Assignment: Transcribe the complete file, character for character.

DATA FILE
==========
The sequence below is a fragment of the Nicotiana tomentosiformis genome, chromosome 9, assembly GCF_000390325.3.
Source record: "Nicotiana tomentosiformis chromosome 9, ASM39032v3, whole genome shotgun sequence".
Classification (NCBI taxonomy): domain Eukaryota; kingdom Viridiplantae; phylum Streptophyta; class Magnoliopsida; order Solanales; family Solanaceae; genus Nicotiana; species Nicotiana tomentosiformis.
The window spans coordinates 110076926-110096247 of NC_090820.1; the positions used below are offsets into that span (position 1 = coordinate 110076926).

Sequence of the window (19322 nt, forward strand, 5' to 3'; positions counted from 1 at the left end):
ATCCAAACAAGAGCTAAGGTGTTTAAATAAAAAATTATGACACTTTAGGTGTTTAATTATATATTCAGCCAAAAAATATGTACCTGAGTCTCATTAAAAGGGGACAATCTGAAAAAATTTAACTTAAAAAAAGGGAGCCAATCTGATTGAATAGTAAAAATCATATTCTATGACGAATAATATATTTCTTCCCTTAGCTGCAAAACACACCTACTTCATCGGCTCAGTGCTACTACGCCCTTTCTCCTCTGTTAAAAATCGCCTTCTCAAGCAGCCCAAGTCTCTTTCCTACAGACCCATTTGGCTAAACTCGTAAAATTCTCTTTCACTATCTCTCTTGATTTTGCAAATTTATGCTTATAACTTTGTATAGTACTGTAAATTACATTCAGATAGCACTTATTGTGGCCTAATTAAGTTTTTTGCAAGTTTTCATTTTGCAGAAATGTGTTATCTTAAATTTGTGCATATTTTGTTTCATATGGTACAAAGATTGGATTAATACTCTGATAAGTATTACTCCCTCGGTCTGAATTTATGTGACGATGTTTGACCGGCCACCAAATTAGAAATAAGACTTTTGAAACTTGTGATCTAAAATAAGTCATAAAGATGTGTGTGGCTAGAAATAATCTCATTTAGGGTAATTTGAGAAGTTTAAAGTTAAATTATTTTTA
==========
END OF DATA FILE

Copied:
The sequence below is a fragment of the Nicotiana tomentosiformis genome, chromosome 9, assembly GCF_000390325.3.
Source record: "Nicotiana tomentosiformis chromosome 9, ASM39032v3, whole genome shotgun sequence".
Classification (NCBI taxonomy): domain Eukaryota; kingdom Viridiplantae; phylum Streptophyta; class Magnoliopsida; order Solanales; family Solanaceae; genus Nicotiana; species Nicotiana tomentosiformis.
The window spans coordinates 110076926-110096247 of NC_090820.1; the positions used below are offsets into that span (position 1 = coordinate 110076926).

Sequence of the window (19322 nt, forward strand, 5' to 3'; positions counted from 1 at the left end):
ATCCAAACAAGAGCTAAGGTGTTTAAATAAAAAATTATGACACTTTAGGTGTTTAATTATATATTCAGCCAAAAAATATGTACCTGAGTCTCATTAAAAGGGGACAATCTGAAAAAATTTAACTTAAAAAAAGGGAGCCAATCTGATTGAATAGTAAAAATCATATTCTATGACGAATAATATATTTCTTCCCTTAGCTGCAAAACACACCTACTTCATCGGCTCAGTGCTACTACGCCCTTTCTCCTCTGTTAAAAATCGCCTTCTCAAGCAGCCCAAGTCTCTTTCCTACAGACCCATTTGGCTAAACTCGTAAAATTCTCTTTCACTATCTCTCTTGATTTTGCAAATTTATGCTTATAACTTTGTATAGTACTGTAAATTACATTCAGATAGCACTTATTGTGGCCTAATTAAGTTTTTTGCAAGTTTTCATTTTGCAGAAATGTGTTATCTTAAATTTGTGCATATTTTGTTTCATATGGTACAAAGATTGGATTAATACTCTGATAAGTATTACTCCCTCGGTCTGAATTTATGTGACGATGTTTGACCGGCCACCAAATTAGAAATAAGACTTTTGAAACTTGTGATCTAAAATAAGTCATAAAGATGTGTGTGGCTAGAAATAATCTCATTTAGGGTAATTTGAGAAGTTTAAAGTTAAATTATTTTTA